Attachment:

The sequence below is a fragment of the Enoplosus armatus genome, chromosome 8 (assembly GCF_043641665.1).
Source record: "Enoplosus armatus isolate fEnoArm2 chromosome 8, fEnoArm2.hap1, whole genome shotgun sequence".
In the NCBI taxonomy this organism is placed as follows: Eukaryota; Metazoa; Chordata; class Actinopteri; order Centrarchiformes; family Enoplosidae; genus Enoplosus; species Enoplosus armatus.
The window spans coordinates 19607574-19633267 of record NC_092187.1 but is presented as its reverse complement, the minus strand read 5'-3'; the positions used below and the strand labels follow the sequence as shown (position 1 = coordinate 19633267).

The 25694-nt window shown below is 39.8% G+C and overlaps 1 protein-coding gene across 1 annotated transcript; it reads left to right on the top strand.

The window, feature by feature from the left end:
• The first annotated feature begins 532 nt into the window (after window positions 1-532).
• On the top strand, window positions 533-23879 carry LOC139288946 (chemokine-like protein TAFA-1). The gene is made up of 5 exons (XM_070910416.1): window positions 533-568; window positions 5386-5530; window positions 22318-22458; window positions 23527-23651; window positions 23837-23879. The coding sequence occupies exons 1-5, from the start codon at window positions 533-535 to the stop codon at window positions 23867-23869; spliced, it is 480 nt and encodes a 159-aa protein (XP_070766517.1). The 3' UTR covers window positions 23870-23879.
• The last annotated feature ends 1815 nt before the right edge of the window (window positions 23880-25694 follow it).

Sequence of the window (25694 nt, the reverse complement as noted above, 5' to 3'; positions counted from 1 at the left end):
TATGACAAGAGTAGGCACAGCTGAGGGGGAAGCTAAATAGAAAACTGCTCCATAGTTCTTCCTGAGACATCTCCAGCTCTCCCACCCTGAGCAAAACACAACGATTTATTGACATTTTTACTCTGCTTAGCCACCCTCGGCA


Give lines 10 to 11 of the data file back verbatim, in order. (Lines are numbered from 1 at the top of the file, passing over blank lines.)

Sequence of the window (25694 nt, the reverse complement as noted above, 5' to 3'; positions counted from 1 at the left end):
TATGACAAGAGTAGGCACAGCTGAGGGGGAAGCTAAATAGAAAACTGCTCCATAGTTCTTCCTGAGACATCTCCAGCTCTCCCACCCTGAGCAAAACACAACGATTTATTGACATTTTTACTCTGCTTAGCCACCCTCGGCA